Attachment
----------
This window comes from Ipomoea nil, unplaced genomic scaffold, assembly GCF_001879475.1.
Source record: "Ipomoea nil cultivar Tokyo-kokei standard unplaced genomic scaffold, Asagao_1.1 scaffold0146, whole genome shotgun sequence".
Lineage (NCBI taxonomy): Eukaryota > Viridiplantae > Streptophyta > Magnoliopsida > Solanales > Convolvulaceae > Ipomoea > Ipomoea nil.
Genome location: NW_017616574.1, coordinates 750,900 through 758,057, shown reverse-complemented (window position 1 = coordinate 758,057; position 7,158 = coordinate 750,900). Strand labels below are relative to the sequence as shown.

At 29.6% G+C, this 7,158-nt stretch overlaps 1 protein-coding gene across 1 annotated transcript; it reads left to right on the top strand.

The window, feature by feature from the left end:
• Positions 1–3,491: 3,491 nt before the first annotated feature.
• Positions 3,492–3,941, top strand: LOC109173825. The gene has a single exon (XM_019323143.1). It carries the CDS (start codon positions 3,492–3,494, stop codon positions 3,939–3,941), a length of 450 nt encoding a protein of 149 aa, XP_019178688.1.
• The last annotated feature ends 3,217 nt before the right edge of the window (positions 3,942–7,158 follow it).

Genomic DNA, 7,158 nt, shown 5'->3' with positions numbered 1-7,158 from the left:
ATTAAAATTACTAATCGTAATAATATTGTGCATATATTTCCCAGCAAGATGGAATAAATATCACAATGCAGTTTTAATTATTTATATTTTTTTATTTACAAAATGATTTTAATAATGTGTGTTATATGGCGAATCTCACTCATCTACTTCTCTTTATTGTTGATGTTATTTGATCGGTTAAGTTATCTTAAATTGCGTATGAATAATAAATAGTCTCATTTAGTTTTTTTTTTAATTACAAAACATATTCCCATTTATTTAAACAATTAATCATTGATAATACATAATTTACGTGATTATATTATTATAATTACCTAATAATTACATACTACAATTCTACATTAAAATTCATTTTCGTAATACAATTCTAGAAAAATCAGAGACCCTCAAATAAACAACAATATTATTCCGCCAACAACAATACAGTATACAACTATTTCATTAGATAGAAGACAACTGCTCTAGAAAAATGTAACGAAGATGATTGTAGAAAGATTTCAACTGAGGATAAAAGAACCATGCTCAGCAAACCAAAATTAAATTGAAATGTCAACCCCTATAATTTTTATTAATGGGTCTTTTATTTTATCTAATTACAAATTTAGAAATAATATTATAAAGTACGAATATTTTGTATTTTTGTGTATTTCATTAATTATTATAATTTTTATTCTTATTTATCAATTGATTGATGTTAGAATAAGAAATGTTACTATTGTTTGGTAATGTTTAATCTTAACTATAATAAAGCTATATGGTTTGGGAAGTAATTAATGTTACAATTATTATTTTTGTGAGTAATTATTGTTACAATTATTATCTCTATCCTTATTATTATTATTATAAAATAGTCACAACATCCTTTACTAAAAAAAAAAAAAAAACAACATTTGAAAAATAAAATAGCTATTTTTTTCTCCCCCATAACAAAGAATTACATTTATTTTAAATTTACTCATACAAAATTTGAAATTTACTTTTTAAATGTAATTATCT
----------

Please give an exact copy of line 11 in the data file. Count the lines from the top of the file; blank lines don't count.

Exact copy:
ATTAAAATTACTAATCGTAATAATATTGTGCATATATTTCCCAGCAAGATGGAATAAATATCACAATGCAGTTTTAATTATTTATATTTTTTTATTTACAAAATGATTTTAATAATGTGTGTTATATGGCGAATCTCACTCATCTACTTCTCTTTATTGTTGATGTTATTTGATCGGTTAAGTTATCTTAAATTGCGTATGAATAATAAATAGTCTCATTTAGTTTTTTTTTTAATTACAAAACATATTCCCATTTATTTAAACAATTAATCATTGATAATACATAATTTACGTGATTATATTATTATAATTACCTAATAATTACATACTACAATTCTACATTAAAATTCATTTTCGTAATACAATTCTAGAAAAATCAGAGACCCTCAAATAAACAACAATATTATTCCGCCAACAACAATACAGTATACAACTATTTCATTAGATAGAAGACAACTGCTCTAGAAAAATGTAACGAAGATGATTGTAGAAAGATTTCAACTGAGGATAAAAGAACCATGCTCAGCAAACCAAAATTAAATTGAAATGTCAACCCCTATAATTTTTATTAATGGGTCTTTTATTTTATCTAATTACAAATTTAGAAATAATATTATAAAGTACGAATATTTTGTATTTTTGTGTATTTCATTAATTATTATAATTTTTATTCTTATTTATCAATTGATTGATGTTAGAATAAGAAATGTTACTATTGTTTGGTAATGTTTAATCTTAACTATAATAAAGCTATATGGTTTGGGAAGTAATTAATGTTACAATTATTATTTTTGTGAGTAATTATTGTTACAATTATTATCTCTATCCTTATTATTATTATTATAAAATAGTCACAACATCCTTTACTAAAAAAAAAAAAAAAACAACATTTGAAAAATAAAATAGCTATTTTTTTCTCCCCCATAACAAAGAATTACATTTATTTTAAATTTACTCATACAAAATTTGAAATTTACTTTTTAAATGTAATTATCT